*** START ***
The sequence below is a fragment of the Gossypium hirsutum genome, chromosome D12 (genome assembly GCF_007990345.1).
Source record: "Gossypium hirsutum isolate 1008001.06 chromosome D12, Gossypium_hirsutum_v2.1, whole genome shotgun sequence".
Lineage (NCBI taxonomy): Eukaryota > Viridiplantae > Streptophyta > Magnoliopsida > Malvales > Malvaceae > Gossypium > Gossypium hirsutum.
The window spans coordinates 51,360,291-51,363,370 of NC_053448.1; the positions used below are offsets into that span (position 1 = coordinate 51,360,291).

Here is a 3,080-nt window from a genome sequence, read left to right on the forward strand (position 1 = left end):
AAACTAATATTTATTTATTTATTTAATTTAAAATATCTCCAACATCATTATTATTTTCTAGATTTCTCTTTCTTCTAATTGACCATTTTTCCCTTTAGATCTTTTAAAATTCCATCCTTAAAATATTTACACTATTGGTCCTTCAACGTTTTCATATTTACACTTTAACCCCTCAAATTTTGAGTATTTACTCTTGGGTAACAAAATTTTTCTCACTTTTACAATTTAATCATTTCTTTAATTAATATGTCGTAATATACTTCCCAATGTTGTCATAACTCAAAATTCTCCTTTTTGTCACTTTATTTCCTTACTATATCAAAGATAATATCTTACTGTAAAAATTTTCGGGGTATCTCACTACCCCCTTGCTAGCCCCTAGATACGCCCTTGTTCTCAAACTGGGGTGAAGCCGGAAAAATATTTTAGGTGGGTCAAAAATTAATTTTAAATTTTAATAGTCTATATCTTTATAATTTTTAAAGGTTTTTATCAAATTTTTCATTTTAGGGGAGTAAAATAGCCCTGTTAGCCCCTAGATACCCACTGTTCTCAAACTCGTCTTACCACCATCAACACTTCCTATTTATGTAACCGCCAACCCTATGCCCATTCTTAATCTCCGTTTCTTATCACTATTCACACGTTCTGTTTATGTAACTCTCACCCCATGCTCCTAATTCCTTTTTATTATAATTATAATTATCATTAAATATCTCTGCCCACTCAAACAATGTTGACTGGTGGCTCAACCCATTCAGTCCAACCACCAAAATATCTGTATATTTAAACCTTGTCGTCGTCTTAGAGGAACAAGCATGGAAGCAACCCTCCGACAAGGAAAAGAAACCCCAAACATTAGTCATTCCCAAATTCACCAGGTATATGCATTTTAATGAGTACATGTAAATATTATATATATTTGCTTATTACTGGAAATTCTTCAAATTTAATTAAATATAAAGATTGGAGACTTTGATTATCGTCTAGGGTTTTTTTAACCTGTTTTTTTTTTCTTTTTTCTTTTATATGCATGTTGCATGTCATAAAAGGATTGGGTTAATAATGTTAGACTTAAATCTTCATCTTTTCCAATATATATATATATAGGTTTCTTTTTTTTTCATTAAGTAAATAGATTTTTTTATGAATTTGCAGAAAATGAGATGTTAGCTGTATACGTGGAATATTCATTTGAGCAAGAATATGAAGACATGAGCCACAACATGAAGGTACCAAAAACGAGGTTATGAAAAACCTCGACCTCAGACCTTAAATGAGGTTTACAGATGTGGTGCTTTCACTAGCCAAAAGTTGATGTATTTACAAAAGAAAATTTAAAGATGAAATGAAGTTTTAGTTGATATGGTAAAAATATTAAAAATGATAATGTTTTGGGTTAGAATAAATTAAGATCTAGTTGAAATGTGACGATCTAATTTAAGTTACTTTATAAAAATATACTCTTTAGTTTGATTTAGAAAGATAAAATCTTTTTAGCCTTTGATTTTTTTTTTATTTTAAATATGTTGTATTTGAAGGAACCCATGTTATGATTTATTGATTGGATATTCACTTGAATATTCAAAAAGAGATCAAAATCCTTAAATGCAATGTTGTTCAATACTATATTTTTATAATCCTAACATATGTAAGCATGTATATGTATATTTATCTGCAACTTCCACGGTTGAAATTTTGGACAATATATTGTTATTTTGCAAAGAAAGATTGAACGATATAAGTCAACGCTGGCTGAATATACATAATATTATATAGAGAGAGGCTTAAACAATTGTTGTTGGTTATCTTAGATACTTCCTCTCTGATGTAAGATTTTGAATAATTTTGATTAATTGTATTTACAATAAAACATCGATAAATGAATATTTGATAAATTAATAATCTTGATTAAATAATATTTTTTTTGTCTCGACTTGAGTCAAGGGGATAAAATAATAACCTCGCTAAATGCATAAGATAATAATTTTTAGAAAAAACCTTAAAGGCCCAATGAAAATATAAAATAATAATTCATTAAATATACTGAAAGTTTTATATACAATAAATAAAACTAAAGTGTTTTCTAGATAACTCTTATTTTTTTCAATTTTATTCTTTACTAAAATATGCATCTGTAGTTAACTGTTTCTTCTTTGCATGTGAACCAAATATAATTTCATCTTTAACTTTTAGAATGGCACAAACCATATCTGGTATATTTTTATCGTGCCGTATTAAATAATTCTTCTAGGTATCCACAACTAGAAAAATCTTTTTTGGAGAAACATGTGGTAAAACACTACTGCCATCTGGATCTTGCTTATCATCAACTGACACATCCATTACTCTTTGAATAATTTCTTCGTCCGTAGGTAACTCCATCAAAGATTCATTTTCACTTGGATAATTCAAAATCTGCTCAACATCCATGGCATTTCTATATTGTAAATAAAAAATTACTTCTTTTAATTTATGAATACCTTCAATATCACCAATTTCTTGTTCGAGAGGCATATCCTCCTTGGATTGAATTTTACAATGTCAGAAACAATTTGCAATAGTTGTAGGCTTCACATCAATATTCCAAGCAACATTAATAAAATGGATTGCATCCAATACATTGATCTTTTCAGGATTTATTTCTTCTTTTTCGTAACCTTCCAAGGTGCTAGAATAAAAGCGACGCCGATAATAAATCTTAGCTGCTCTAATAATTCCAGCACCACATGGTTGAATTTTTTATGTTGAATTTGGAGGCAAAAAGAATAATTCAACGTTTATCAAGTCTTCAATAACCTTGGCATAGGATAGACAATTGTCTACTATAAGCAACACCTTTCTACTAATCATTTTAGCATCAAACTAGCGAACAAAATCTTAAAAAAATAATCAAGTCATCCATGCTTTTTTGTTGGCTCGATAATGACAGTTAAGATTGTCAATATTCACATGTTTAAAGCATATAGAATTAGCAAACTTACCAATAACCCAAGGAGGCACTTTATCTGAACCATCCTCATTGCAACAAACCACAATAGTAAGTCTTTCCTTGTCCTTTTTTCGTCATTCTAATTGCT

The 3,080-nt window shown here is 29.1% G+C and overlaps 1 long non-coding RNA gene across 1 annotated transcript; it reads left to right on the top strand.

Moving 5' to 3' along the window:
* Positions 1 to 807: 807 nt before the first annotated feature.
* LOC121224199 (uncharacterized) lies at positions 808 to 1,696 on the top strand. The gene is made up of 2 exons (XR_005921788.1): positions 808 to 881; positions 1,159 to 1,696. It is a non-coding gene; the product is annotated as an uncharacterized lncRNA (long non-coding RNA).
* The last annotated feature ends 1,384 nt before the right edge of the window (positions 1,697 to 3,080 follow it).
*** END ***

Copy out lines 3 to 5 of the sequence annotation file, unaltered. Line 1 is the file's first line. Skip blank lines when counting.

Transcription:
Lineage (NCBI taxonomy): Eukaryota > Viridiplantae > Streptophyta > Magnoliopsida > Malvales > Malvaceae > Gossypium > Gossypium hirsutum.
The window spans coordinates 51,360,291-51,363,370 of NC_053448.1; the positions used below are offsets into that span (position 1 = coordinate 51,360,291).

Here is a 3,080-nt window from a genome sequence, read left to right on the forward strand (position 1 = left end):